Thursday will be about the future, city officials have told me, but don’t be surprised if the past ends up being most of the focus.
One of the last chapters has concluded now that the Dixon City Council has approved a $40 million agreement in an out-of-court settlement with its former auditors and bank, whom it blamed for Rita Crundwell’s theft.
An appeal of Crundwell’s sentence and the city receiving its $10 million restitution in the recovery of her assets seem to be all that remains in the scandal aftermath. Still to be revealed are details on the payback of personal loans Crundwell made to two public officials.
The city will host a town hall meeting at 6 p.m. Thursday at Loveland Community House to present options for using the multimillion-dollar settlement. Officials will take questions and suggestions from the public about the money.
No decisions or actions are expected to be made Thursday. The budget planning will be a long process with more opportunities for public input, said Police Chief Danny Langloss, who is temporarily the special assistant to the council.
In a Feb. 20 column, shortly after Crundwell’s sentencing, I wrote, “don’t close the book on the Rita Crundwell case,” because of the pending lawsuit.
Federal Judge Philip Reinhard told residents at the sentencing hearing to look at the city’s pending lawsuit against its auditors for answers. After all, the fundamental question driving the lawsuit asked who is responsible for allowing the theft to go on.
Mayor Jim Burke will tell you the settlement amount speaks for itself in determining fault.
That does not mean questions still don’t remain.
Pending a trial or settlement of the civil lawsuit, the city had to stay closed-lipped on details relating to Crundwell. When Commissioner Jeff Kuhn started to say too much about the Crundwell case at a governmental task force meeting, his colleagues silenced him.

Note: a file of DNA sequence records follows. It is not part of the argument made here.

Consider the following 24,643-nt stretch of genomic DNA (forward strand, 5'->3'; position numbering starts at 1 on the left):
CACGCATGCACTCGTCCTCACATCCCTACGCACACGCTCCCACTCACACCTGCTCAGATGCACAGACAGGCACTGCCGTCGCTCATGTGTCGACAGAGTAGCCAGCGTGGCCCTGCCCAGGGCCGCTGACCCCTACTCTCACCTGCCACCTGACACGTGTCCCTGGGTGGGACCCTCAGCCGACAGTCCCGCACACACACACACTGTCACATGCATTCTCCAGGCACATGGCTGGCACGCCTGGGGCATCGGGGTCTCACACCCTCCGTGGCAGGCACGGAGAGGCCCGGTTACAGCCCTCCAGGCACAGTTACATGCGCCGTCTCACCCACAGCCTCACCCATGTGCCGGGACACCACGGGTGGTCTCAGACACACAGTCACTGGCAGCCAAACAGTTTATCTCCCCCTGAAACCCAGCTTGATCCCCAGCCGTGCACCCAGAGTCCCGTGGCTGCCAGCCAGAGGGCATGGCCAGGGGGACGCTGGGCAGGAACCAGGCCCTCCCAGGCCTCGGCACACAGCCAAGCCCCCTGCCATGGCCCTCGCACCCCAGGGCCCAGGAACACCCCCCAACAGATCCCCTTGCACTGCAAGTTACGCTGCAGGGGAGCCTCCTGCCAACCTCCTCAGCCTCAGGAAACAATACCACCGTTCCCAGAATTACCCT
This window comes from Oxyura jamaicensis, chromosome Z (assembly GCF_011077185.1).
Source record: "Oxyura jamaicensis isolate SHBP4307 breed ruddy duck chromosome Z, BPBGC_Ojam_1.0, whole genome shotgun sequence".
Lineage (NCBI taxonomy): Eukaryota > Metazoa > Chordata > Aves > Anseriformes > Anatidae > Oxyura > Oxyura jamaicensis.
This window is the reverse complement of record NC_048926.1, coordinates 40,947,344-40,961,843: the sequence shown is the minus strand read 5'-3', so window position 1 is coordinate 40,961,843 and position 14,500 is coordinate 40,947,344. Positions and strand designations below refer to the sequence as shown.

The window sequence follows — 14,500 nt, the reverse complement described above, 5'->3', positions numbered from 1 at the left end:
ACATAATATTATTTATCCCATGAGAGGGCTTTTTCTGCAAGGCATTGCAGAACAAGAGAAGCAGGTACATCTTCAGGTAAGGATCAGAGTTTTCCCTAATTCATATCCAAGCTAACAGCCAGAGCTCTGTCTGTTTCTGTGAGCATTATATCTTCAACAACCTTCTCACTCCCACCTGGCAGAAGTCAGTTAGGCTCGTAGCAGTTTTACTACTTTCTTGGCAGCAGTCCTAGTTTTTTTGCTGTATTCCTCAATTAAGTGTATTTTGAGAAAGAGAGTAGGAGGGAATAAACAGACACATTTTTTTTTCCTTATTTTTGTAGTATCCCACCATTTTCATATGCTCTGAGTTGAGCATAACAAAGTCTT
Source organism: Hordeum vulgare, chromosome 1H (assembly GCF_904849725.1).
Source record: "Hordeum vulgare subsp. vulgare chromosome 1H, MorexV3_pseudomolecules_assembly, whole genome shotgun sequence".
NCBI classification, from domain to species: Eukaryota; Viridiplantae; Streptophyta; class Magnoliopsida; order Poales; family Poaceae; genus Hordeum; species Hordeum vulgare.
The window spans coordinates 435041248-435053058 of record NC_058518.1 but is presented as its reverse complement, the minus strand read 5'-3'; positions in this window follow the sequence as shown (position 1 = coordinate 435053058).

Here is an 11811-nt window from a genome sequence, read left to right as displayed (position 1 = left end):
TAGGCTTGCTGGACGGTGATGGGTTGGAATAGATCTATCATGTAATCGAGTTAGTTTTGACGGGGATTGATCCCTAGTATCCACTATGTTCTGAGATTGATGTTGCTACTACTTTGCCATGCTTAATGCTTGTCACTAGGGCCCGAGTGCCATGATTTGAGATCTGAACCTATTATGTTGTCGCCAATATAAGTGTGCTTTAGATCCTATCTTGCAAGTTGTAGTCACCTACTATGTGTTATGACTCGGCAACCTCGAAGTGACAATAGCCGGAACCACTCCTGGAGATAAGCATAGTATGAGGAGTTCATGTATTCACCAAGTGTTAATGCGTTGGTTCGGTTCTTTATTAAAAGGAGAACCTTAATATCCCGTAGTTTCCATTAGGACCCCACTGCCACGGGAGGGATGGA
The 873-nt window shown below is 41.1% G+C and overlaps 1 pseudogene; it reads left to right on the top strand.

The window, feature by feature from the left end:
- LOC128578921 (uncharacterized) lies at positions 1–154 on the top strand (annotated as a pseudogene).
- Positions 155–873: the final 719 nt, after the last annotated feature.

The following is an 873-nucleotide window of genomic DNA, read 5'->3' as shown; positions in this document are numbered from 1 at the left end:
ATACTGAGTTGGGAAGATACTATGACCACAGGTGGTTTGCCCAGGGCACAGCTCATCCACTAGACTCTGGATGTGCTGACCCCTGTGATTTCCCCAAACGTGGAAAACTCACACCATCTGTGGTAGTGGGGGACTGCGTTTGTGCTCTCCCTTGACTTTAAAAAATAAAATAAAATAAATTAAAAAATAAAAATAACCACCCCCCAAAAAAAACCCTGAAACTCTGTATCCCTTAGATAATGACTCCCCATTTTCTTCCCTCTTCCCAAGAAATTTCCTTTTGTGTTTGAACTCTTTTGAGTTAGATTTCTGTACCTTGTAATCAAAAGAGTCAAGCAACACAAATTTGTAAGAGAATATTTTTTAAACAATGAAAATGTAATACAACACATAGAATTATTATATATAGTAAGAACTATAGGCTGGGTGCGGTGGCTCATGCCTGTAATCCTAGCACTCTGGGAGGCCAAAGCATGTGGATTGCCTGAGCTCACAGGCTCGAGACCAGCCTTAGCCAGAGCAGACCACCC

Now, commissioners and the mayor are free to talk – if they are willing.
Thursday is the day to bring those questions to them once and for all, the mayor told me. The idea is to get everything out there, so that the city can put the Crundwell theft in the past.
Also, the mayor will make a statement, although he’s mum on exactly what that will entail.
Pointing fingers and shaming the council would be a waste of time at this point. The public has had ample opportunities to do that, and hasn’t hesitated to do so.
I go back to what Judge Reinhard said. He asked during the sentencing hearing, “Why was this not discovered by someone?”
Dave Sinason, a forensic auditing expert at Northern Illinois University, once told me that the scheme Crundwell devised to steal nearly $54 million is not that unusual. The 20-year duration and the amount stolen is what makes the case extraordinary.
“I don’t have the answer,” the judge said. “I don’t have to decide that. The citizens of Dixon have to decide that.”
More details were revealed in lawsuit documents, giving the public a better handle on Crundwell’s crime.
If questions still linger, now is the time to ask. A big part of moving forward is understanding the past.
Derek Barichello has “office hours” from 1 to 2 p.m. today at Books on First, 202 W. First St. Feel free to stop to ask questions, suggest story ideas, or just chat.
He also can be reached at firstname.lastname@example.org or 800-798-4085, ext. 526.